And they have to do less drag. Because there isn’t much to work with.

Men who dress as women, however, can wear almost anything off the women’s rack. Because women’s clothing is marked not by its usefulness, but by the opposite–its decorativeness. Ribbons, ruffles, polka-dots, movement-restricting skirts, wide-necked tops that fall off the shoulders, shoes that hobble the feet–these don’t help women do things. These “look cute” and/or inhibit the doing of things. Even women’s button-up cotton shirts, one of the least ornamental items available to us, are made with “darts,” those little stitches under the arms that tighten the garment around the breasts. Because God forbid a woman exit her house without emphasizing her breasts.

Women’s clothing is costume. It does not serve other purposes. There is never any reason for a woman, or anyone else, to don women’s clothing, outside the purpose of making a “feminine” display of herself. A possible exception is a bra, which arguably serves the purpose of providing comfort to a large-breasted woman who jogs.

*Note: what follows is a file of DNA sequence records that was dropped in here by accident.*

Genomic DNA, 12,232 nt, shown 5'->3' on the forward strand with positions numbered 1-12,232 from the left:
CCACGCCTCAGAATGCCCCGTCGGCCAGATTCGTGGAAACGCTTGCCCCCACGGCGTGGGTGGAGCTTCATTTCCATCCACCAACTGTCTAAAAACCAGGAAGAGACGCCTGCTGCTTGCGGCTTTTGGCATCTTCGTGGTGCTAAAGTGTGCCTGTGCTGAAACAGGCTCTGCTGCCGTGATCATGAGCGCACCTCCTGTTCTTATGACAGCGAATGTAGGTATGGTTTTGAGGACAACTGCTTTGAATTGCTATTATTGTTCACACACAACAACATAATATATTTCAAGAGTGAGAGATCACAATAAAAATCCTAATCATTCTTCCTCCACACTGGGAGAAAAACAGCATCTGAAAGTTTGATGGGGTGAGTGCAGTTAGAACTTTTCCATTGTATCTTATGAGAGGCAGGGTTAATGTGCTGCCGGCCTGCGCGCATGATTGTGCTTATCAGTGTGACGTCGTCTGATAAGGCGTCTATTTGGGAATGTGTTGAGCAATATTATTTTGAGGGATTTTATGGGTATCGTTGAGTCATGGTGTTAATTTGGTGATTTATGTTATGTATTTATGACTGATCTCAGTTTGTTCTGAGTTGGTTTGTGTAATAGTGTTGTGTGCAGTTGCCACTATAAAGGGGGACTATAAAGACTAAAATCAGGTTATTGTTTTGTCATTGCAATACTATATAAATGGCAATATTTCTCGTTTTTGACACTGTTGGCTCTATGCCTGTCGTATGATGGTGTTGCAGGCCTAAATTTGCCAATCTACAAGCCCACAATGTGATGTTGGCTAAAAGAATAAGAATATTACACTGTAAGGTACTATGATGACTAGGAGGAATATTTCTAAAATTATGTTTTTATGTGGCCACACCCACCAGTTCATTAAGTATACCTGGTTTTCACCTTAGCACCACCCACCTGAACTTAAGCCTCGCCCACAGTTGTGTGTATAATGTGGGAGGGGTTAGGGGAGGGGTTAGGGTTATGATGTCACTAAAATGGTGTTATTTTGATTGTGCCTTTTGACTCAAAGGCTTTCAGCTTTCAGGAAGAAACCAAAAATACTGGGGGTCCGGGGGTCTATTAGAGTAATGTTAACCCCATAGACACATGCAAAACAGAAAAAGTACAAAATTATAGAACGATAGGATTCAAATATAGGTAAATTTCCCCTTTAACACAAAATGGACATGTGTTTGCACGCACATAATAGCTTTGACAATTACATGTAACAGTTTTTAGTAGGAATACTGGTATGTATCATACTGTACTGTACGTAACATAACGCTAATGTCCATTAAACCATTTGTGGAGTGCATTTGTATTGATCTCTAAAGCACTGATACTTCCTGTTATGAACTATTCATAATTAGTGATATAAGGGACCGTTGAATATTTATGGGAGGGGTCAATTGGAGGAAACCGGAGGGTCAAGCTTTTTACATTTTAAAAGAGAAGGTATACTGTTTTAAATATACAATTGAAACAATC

It’s not like a spacesuit, which would be drag if a businessman wore it to work, but useful for someone who needs to walk on the moon. Or a hardhat, which is silly on a member of The Village People, but life-saving for someone working at a construction site. Women’s clothing is just decorative, all around. Nothing more.

This has always been obvious to me. When I’ve put on sparkly eye shadow or a dress suit, it’s hasn’t been because I have a “gender identity.” It’s been because I thought it would get me somewhere, socially. A date, a job, the ability to pass through a crowd unnoticed, because I’m dressed as expected. I wouldn’t put on a costume–whether it’s eye shadow or a bear suit–outside of navigating a relevant social situation.